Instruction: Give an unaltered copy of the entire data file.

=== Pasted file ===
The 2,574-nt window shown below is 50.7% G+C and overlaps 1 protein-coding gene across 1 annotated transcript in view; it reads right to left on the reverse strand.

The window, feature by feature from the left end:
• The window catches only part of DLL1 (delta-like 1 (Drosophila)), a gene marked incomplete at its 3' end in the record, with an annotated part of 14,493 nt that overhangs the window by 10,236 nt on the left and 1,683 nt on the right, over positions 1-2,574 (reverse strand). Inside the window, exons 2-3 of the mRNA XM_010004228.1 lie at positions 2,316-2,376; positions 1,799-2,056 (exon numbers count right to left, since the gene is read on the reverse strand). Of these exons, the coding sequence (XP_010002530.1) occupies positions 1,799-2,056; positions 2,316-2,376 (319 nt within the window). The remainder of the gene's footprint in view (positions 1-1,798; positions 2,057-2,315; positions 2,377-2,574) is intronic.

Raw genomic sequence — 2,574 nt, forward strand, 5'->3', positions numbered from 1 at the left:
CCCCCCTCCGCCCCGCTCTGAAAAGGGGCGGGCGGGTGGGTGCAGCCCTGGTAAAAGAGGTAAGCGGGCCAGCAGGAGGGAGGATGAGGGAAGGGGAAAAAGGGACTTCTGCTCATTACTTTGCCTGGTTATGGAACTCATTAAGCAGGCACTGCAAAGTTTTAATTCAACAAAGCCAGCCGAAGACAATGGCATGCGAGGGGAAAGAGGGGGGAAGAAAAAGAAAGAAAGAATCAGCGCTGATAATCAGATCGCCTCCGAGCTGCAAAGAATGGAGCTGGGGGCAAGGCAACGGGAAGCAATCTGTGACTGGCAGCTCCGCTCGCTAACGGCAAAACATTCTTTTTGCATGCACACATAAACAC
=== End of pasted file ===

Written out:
The 2,574-nt window shown below is 50.7% G+C and overlaps 1 protein-coding gene across 1 annotated transcript in view; it reads right to left on the reverse strand.

The window, feature by feature from the left end:
• The window catches only part of DLL1 (delta-like 1 (Drosophila)), a gene marked incomplete at its 3' end in the record, with an annotated part of 14,493 nt that overhangs the window by 10,236 nt on the left and 1,683 nt on the right, over positions 1-2,574 (reverse strand). Inside the window, exons 2-3 of the mRNA XM_010004228.1 lie at positions 2,316-2,376; positions 1,799-2,056 (exon numbers count right to left, since the gene is read on the reverse strand). Of these exons, the coding sequence (XP_010002530.1) occupies positions 1,799-2,056; positions 2,316-2,376 (319 nt within the window). The remainder of the gene's footprint in view (positions 1-1,798; positions 2,057-2,315; positions 2,377-2,574) is intronic.

Raw genomic sequence — 2,574 nt, forward strand, 5'->3', positions numbered from 1 at the left:
CCCCCCTCCGCCCCGCTCTGAAAAGGGGCGGGCGGGTGGGTGCAGCCCTGGTAAAAGAGGTAAGCGGGCCAGCAGGAGGGAGGATGAGGGAAGGGGAAAAAGGGACTTCTGCTCATTACTTTGCCTGGTTATGGAACTCATTAAGCAGGCACTGCAAAGTTTTAATTCAACAAAGCCAGCCGAAGACAATGGCATGCGAGGGGAAAGAGGGGGGAAGAAAAAGAAAGAAAGAATCAGCGCTGATAATCAGATCGCCTCCGAGCTGCAAAGAATGGAGCTGGGGGCAAGGCAACGGGAAGCAATCTGTGACTGGCAGCTCCGCTCGCTAACGGCAAAACATTCTTTTTGCATGCACACATAAACAC